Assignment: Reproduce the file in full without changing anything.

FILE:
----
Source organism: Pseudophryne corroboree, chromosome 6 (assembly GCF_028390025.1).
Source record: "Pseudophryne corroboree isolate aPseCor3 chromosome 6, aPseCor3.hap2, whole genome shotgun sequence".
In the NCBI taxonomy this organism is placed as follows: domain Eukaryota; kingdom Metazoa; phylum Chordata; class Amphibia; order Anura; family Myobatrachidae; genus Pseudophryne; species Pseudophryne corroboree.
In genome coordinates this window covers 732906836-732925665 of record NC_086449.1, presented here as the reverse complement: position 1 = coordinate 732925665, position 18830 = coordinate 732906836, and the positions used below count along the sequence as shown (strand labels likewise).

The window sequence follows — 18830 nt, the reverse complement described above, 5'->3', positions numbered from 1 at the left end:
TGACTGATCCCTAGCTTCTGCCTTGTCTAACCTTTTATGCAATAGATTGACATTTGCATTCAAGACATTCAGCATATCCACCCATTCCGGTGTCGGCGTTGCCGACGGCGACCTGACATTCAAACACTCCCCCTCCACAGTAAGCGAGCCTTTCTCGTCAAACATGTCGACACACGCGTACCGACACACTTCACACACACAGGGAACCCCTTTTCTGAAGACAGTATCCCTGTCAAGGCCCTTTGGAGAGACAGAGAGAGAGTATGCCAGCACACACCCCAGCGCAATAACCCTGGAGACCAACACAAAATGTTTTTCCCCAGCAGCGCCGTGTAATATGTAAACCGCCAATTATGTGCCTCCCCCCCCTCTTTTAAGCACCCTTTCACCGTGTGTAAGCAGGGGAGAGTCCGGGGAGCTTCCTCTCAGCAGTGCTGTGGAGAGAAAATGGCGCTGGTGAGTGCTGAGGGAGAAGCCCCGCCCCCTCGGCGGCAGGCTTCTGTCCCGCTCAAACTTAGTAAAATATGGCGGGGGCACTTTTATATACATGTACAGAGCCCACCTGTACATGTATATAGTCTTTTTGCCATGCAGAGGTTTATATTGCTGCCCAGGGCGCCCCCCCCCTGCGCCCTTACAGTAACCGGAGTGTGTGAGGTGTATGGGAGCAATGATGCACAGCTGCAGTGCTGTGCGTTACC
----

Source organism: Pseudophryne corroboree, chromosome 6 (assembly GCF_028390025.1).
Source record: "Pseudophryne corroboree isolate aPseCor3 chromosome 6, aPseCor3.hap2, whole genome shotgun sequence".
In the NCBI taxonomy this organism is placed as follows: domain Eukaryota; kingdom Metazoa; phylum Chordata; class Amphibia; order Anura; family Myobatrachidae; genus Pseudophryne; species Pseudophryne corroboree.
In genome coordinates this window covers 732906836-732925665 of record NC_086449.1, presented here as the reverse complement: position 1 = coordinate 732925665, position 18830 = coordinate 732906836, and the positions used below count along the sequence as shown (strand labels likewise).

The window sequence follows — 18830 nt, the reverse complement described above, 5'->3', positions numbered from 1 at the left end:
TGACTGATCCCTAGCTTCTGCCTTGTCTAACCTTTTATGCAATAGATTGACATTTGCATTCAAGACATTCAGCATATCCACCCATTCCGGTGTCGGCGTTGCCGACGGCGACCTGACATTCAAACACTCCCCCTCCACAGTAAGCGAGCCTTTCTCGTCAAACATGTCGACACACGCGTACCGACACACTTCACACACACAGGGAACCCCTTTTCTGAAGACAGTATCCCTGTCAAGGCCCTTTGGAGAGACAGAGAGAGAGTATGCCAGCACACACCCCAGCGCAATAACCCTGGAGACCAACACAAAATGTTTTTCCCCAGCAGCGCCGTGTAATATGTAAACCGCCAATTATGTGCCTCCCCCCCCTCTTTTAAGCACCCTTTCACCGTGTGTAAGCAGGGGAGAGTCCGGGGAGCTTCCTCTCAGCAGTGCTGTGGAGAGAAAATGGCGCTGGTGAGTGCTGAGGGAGAAGCCCCGCCCCCTCGGCGGCAGGCTTCTGTCCCGCTCAAACTTAGTAAAATATGGCGGGGGCACTTTTATATACATGTACAGAGCCCACCTGTACATGTATATAGTCTTTTTGCCATGCAGAGGTTTATATTGCTGCCCAGGGCGCCCCCCCCCTGCGCCCTTACAGTAACCGGAGTGTGTGAGGTGTATGGGAGCAATGATGCACAGCTGCAGTGCTGTGCGTTACC